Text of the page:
RFP Process for HR
It’s Friday morning, the end of the work week. Imagine yourself sitting at your computer analyzing employee data. The software keeps crashing and it just doesn’t have the capability you need any longer. You have a big problem. What’s the solution? An RFP (Request for Proposal).
HR departments conduct RFPs regularly across a broad spectrum of HR functions such as benefits, compensation and recruitment with vendors who supply goods and services to support everyday business needs. This course will guide you through the often overwhelming yet rewarding process of implementing an RFP. It’ll show you how to conduct one from start to finish.
As an HR practitioner, you will eventually be involved or possibly manage an RFP process. The overall learning objective is to not only help you understand the process but also enable you to successfully lead it!
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This activity, has been approved for 1.25 HR (General) recertification credit hours toward aPHR™, PHR®, PHRca®, SPHR®, GPHR®, PHRi™ and SPHRi™ recertification through HR Certification Institute® (HRCI®). For more information about certification or recertification, please visit the HR Certification Institute website at www.hrci.org.
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Module: Roles & Responsibilities
One popular type of rubric is referred to as the RACI or Responsibility Assignment Matrix.
By using this method, you can assign a role within a matrix to each participant. RACI is an acronym that stands for, “Responsible, Accountable, Consulted and Informed”.
The RACI will identify for each task first, who is responsible. This is the person who is responsible to get the task done. Maybe you, as the HR Manager, need to gather information about 3 different vendors. Thus, you are responsible for completing that task.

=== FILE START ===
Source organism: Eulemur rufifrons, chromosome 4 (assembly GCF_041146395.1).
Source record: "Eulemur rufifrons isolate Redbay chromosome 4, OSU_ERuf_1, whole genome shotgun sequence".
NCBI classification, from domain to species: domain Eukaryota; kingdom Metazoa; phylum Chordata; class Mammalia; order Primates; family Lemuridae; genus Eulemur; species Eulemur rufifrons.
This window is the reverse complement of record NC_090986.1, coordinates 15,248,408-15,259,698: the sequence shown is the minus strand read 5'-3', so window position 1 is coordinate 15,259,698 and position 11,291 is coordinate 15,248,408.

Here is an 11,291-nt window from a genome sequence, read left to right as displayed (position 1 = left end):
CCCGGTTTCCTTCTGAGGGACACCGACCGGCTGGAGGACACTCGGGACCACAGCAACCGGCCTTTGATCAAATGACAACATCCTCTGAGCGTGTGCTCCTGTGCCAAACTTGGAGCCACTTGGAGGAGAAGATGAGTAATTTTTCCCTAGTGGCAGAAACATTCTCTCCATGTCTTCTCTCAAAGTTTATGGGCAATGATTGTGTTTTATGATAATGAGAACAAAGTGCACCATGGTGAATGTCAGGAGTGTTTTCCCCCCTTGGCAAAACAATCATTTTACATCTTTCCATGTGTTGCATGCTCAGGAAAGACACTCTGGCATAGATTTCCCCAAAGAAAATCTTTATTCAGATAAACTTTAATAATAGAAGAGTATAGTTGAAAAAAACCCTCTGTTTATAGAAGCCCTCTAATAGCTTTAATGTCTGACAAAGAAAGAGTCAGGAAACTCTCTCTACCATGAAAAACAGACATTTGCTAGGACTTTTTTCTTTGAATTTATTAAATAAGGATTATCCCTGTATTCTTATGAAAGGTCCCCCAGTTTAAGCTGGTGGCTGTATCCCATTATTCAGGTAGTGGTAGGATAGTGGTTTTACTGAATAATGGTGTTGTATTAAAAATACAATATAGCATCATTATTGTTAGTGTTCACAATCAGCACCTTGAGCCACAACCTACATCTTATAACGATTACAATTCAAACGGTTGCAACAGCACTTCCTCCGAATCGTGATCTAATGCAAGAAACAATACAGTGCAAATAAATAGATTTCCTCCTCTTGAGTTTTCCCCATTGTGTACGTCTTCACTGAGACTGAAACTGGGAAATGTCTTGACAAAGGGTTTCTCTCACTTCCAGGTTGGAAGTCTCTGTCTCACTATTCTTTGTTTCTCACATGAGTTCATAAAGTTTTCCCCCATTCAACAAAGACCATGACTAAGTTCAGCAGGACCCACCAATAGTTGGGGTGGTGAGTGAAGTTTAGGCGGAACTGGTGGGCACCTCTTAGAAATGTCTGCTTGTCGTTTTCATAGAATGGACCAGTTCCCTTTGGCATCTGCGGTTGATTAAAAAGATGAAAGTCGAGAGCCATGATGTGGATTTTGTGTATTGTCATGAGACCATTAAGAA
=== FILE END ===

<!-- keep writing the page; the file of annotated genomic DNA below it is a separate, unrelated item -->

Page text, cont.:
Next, who is accountable. Anyone who is being held accountable for the project is closely linked to the person responsible. For an HR process, it is most likely going to be someone in your department.
Third, who is consulted. Additional stakeholders are typically consulted for their expertise. You may talk to subject matter experts within and outside of the organization too.
And, finally, who is informed. Those who need to be informed must be kept up to date on project developments. It could include your senior leaders or anyone who may be impacted by the changes you’re planning to make in the future.
This is necessary for every step or activity that you outline in the RFP process.
You’ll notice on the left-hand side of the chart, there is a list of all the activities that must be completed during the RFP. At the very top, is a list of either names and/or departments who are on the RFP team.
During a Benefits renewal RFP you may be talking to three to six potential vendors. You may assign one of your team members “to invite all participants and send out materials to each”. This person would get an “R” for Responsible in their box for these tasks. For the remainder, of the items required they may only be informed or “I”.
As the HR leader, you may be “Accountable” for many of the items required, so an “A” will be placed in several boxes for you. Your leadership team or members of the team may not be directly involved in many aspects, however, at key milestones they may be consulted, and a “C” would be placed in the corresponding box.
The RACI tool is a great method for organizing the project and keeping your team on target. It should be reviewed on a regular basis as you reach different phases of the initiative.
Once you have assembled your team and have roles for members, it’s time to discuss desired outcomes. What is the desired outcome for each RFP? It is, in essence, the Mission statement for the RFP.
State it clearly and get agreement of all involved before you start the actual conversations with providers.
Let’s go over a couple of examples of RFP “mission” statements:
Number 1, “Provide the most robust and easy to use self-service benefits portal for all employees”.
Number 2, “A payroll system that does most of the work for us and feeds all of our 3rd party insurance and investment providers seamlessly.”
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Mark S. Fogel, SHRM-SCP, SPHR, GPHR, is an educator working as a Senior Adjunct Professor of distinction at Adelphi University’s Business School. Mark leads HR classes for MBA and Undergrad students in Staffing, Selection, Compensation and Global disciplines. He has also presented over two dozen times at SHRM national, regional, and local conferences on a...